Goal programming to model human decision making in ultimatum games

Beullens, Patrick, Zaibidi, Nerda Z. and Jones, Dylan F. (2012) Goal programming to model human decision making in ultimatum games International Transactions in Operational Research, 19, (4), pp. 599-612. (doi:10.1111/j.1475-3995.2011.00826.x).


Full text not available from this repository.


Goal Programming (GP) is applied to modelling the decision making processes in the well-known Ultimatum Game and some of its variations. The decision model for a player is a Chebychev GP model that balances her individual desires with the mental model she has of the desires of other relevant players. Fairness is modelled as a universal mechanism, allowing players to differ in their belief of what a fair solution should be in any particular game. The model's conceptual framework draws upon elements considered of importance in the field of cognitive neuroscience, and results from the field of psychology are used to further specify the types of goals in the model. Computer simulations of the GP models, testing a number of Ultimatum, Dictator and Double-Blind Dictator Games, lead to distributions of proposals made and accepted that correspond reasonably well with experimental findings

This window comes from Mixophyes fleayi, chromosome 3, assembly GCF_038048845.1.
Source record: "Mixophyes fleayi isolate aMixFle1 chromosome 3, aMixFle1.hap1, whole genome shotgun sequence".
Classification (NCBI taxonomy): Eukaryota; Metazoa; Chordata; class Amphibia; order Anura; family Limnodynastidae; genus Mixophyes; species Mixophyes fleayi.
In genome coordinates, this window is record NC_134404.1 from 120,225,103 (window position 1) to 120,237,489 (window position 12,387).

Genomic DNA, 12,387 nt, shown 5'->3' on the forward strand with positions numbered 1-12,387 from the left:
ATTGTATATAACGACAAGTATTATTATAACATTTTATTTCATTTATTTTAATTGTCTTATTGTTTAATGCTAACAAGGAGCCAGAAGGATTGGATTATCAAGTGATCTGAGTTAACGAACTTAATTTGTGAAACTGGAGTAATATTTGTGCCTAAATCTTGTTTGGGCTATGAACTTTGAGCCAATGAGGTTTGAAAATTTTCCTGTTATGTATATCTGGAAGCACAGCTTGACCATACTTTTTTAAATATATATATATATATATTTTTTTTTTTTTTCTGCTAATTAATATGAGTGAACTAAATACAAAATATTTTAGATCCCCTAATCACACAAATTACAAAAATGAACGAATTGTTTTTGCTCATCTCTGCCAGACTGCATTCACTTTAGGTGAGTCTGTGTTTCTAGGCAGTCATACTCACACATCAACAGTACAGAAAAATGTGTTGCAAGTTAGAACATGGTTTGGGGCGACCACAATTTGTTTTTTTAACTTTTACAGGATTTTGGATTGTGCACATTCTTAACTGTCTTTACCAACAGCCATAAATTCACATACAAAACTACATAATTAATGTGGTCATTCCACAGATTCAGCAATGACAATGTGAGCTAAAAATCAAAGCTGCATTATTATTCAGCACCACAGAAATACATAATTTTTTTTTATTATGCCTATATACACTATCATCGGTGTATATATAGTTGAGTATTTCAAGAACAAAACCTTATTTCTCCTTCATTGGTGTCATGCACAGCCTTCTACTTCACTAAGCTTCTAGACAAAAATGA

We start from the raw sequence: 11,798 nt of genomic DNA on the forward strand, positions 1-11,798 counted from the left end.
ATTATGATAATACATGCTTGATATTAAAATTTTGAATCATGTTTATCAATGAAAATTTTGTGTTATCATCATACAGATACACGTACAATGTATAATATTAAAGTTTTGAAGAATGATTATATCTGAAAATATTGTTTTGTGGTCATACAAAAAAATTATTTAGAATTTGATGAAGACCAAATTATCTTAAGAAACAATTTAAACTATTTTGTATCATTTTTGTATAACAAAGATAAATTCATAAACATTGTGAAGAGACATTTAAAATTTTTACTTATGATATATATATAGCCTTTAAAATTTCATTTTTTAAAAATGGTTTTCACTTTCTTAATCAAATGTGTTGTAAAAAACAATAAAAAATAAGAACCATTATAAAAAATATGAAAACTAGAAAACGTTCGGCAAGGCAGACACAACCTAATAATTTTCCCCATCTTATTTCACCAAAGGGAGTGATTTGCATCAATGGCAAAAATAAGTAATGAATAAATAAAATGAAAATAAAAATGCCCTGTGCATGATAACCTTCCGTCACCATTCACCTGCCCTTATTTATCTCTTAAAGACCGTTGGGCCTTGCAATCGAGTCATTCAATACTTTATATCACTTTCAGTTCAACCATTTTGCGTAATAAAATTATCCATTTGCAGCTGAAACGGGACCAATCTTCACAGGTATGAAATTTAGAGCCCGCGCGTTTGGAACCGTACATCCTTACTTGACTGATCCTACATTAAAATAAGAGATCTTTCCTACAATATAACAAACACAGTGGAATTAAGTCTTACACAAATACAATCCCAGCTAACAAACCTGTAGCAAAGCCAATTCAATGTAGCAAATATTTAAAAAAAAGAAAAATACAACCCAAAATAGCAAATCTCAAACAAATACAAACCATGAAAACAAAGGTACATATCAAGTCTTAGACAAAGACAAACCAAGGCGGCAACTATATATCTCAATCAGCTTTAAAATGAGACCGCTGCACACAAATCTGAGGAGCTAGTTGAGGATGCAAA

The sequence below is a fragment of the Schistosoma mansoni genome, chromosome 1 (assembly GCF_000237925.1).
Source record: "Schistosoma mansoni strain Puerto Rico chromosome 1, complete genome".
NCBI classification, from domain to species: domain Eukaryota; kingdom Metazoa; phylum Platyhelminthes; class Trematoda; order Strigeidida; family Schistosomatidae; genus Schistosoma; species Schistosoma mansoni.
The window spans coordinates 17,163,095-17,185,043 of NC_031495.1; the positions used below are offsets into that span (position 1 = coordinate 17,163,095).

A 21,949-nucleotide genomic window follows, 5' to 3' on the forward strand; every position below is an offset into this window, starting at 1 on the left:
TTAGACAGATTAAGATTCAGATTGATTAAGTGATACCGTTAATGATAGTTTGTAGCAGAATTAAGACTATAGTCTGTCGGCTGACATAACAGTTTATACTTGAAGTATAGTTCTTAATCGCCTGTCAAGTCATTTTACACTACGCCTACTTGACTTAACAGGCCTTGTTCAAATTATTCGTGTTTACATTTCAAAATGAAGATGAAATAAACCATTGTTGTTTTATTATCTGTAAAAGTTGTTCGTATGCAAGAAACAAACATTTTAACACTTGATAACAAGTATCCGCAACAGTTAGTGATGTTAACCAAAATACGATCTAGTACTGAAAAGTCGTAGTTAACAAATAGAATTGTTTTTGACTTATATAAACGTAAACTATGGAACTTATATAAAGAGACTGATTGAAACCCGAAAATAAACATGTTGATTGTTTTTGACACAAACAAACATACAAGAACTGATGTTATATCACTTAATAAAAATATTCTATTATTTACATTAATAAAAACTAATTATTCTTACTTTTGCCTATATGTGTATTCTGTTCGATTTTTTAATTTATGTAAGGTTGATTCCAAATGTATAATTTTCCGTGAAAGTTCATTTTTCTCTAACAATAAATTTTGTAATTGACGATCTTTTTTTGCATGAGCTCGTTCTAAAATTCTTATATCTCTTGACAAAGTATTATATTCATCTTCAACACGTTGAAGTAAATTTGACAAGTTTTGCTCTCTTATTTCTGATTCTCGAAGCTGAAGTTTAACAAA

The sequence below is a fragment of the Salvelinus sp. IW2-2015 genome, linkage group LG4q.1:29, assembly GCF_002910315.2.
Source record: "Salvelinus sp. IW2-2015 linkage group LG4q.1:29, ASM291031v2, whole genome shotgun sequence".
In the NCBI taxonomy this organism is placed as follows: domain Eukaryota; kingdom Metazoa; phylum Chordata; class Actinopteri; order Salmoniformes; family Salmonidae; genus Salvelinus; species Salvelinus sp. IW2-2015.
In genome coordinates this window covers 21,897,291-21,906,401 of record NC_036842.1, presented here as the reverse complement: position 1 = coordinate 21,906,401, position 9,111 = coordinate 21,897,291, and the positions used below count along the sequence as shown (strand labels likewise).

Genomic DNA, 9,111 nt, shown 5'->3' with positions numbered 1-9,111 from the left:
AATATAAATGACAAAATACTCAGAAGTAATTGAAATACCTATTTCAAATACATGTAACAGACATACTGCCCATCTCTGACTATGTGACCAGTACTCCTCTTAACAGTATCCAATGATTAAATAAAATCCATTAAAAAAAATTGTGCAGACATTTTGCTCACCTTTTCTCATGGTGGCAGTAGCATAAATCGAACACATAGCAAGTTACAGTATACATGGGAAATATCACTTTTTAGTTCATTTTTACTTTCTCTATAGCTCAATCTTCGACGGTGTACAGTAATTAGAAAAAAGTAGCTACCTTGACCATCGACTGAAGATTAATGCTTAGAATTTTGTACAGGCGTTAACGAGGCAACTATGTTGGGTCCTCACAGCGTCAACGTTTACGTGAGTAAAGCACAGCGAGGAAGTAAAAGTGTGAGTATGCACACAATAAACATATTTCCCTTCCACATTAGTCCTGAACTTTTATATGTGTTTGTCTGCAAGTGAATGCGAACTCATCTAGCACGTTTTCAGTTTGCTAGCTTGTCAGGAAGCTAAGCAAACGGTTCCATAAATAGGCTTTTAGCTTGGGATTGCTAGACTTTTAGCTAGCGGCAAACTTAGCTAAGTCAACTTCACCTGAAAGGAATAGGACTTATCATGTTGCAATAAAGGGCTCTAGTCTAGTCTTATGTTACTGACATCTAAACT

Item Type: Article
Digital Object Identifier (DOI): doi:10.1111/j.1475-3995.2011.00826.x
ISSNs: 0969-6016 (print)
Keywords: goal programming, multi criteria decision making, game theory, simulation, ultimatum games
Organisations: Operational Research
ePrint ID: 205871
Date :
Date Event
2 September 2012Published
Date Deposited: 14 Dec 2011 15:04
Last Modified: 18 Apr 2017 01:03
Further Information:Google Scholar
URI: http://eprints.soton.ac.uk/id/eprint/205871

Actions (login required)

View Item View Item